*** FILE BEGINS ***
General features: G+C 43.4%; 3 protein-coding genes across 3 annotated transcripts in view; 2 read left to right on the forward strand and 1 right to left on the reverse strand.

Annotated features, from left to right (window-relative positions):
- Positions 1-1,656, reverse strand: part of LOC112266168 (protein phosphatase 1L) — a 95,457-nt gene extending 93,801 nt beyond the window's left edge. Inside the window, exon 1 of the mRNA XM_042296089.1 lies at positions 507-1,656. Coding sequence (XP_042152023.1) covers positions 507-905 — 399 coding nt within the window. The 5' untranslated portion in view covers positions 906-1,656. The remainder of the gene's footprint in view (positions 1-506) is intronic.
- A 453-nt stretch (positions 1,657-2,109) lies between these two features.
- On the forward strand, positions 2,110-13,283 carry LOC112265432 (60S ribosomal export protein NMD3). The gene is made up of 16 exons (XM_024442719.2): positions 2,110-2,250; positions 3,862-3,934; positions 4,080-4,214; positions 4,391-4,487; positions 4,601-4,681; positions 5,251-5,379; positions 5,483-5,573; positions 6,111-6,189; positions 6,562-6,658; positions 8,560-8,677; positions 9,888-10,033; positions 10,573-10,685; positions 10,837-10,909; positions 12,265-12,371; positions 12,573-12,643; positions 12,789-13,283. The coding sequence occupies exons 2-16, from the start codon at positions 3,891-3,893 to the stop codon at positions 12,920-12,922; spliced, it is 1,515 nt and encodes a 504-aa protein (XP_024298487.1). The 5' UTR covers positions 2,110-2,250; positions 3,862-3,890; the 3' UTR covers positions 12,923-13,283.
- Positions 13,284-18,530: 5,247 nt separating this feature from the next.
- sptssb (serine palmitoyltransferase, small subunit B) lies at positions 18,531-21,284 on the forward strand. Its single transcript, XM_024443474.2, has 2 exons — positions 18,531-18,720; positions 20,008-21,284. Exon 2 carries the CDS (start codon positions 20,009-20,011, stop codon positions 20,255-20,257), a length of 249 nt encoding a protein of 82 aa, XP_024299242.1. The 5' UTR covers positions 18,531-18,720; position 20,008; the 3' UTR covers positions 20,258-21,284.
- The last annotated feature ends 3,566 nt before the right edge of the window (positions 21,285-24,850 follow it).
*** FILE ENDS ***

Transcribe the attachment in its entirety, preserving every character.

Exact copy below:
General features: G+C 43.4%; 3 protein-coding genes across 3 annotated transcripts in view; 2 read left to right on the forward strand and 1 right to left on the reverse strand.

Annotated features, from left to right (window-relative positions):
- Positions 1-1,656, reverse strand: part of LOC112266168 (protein phosphatase 1L) — a 95,457-nt gene extending 93,801 nt beyond the window's left edge. Inside the window, exon 1 of the mRNA XM_042296089.1 lies at positions 507-1,656. Coding sequence (XP_042152023.1) covers positions 507-905 — 399 coding nt within the window. The 5' untranslated portion in view covers positions 906-1,656. The remainder of the gene's footprint in view (positions 1-506) is intronic.
- A 453-nt stretch (positions 1,657-2,109) lies between these two features.
- On the forward strand, positions 2,110-13,283 carry LOC112265432 (60S ribosomal export protein NMD3). The gene is made up of 16 exons (XM_024442719.2): positions 2,110-2,250; positions 3,862-3,934; positions 4,080-4,214; positions 4,391-4,487; positions 4,601-4,681; positions 5,251-5,379; positions 5,483-5,573; positions 6,111-6,189; positions 6,562-6,658; positions 8,560-8,677; positions 9,888-10,033; positions 10,573-10,685; positions 10,837-10,909; positions 12,265-12,371; positions 12,573-12,643; positions 12,789-13,283. The coding sequence occupies exons 2-16, from the start codon at positions 3,891-3,893 to the stop codon at positions 12,920-12,922; spliced, it is 1,515 nt and encodes a 504-aa protein (XP_024298487.1). The 5' UTR covers positions 2,110-2,250; positions 3,862-3,890; the 3' UTR covers positions 12,923-13,283.
- Positions 13,284-18,530: 5,247 nt separating this feature from the next.
- sptssb (serine palmitoyltransferase, small subunit B) lies at positions 18,531-21,284 on the forward strand. Its single transcript, XM_024443474.2, has 2 exons — positions 18,531-18,720; positions 20,008-21,284. Exon 2 carries the CDS (start codon positions 20,009-20,011, stop codon positions 20,255-20,257), a length of 249 nt encoding a protein of 82 aa, XP_024299242.1. The 5' UTR covers positions 18,531-18,720; position 20,008; the 3' UTR covers positions 20,258-21,284.
- The last annotated feature ends 3,566 nt before the right edge of the window (positions 21,285-24,850 follow it).